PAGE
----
GRANTS PASS, Ore. – Five years ago Sandy Heine watched as her adopted daughter suffered a psychotic episode. It lasted 11 days.
“It was difficult for her to speak. It was difficult for her to think,” said Heine. “It was terrifying.”
After a stint in the hospital, it was Kairos that eventually helped Heine’s daughter recover. Now Heine works for the agency, sharing her experience with kids going through the same thing.
“It’s lived experience,” said Heine. “There’s a lot to say for lived experience.”
Sandy’s work is one part of a larger expansion to the services Kairos offers. The newest building, which houses their treatment foster care program, is the first step.
“These staff work in the community, predominantly,” said Kairos CEO Bob Lieberman. “They’re in the schools, they’re in the foster homes, and they’re helping support children, they’re helping to teach some skills, they’re helping the foster parents learn some skills themselves.”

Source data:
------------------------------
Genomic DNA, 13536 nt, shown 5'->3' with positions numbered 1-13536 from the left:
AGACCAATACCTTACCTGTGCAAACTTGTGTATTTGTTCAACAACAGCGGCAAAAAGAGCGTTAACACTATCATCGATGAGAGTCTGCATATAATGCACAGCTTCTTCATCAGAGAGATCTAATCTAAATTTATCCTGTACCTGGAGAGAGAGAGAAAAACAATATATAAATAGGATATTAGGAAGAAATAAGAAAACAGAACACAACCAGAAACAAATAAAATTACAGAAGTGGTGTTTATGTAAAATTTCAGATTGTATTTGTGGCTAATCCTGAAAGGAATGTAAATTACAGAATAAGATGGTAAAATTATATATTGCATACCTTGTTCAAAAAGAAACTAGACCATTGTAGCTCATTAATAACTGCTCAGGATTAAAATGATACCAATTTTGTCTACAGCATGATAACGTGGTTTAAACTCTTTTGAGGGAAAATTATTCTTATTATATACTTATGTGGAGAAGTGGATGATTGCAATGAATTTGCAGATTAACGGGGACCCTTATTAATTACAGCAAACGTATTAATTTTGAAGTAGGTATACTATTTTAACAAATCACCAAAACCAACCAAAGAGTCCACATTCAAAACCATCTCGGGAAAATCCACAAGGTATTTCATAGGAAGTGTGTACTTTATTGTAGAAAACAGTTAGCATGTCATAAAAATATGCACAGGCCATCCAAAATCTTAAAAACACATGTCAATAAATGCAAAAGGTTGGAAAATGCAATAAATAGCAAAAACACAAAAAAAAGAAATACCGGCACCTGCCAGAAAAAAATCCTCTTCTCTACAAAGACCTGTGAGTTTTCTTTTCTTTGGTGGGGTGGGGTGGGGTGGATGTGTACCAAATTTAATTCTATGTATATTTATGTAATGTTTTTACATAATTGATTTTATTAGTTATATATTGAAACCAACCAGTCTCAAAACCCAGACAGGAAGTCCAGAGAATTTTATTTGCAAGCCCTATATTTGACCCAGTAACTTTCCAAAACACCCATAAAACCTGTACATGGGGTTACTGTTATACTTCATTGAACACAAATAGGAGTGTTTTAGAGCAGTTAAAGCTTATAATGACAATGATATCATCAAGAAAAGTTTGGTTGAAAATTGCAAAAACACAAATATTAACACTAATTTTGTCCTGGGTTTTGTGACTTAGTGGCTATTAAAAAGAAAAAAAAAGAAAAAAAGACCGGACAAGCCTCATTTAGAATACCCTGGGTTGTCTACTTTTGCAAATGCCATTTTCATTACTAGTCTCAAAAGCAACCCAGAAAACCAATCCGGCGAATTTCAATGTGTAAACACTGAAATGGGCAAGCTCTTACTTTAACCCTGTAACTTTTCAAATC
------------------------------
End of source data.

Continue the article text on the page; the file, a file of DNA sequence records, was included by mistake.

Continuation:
The foster kids this program helps are extremely high risk, one step below needing live-in care. Across the street, a still unfinished building will go further along the spectrum, offering immediate crisis care for kids who are mid-episode.
“The kids become very dis-regulated,” said Lieberman. “They become suicidal or highly aggressive, and they end up in emergency rooms. And emergency rooms aren’t equipped to respond to those kinds of needs.”
That is something Heine experienced on her own five years ago. Now, thanks to the new campus, they’re taking the same prevention and crisis management that got her daughter back on her feet and providing it to more kids in the community.
It’s all about them,” said Heine. “We’re here for them.”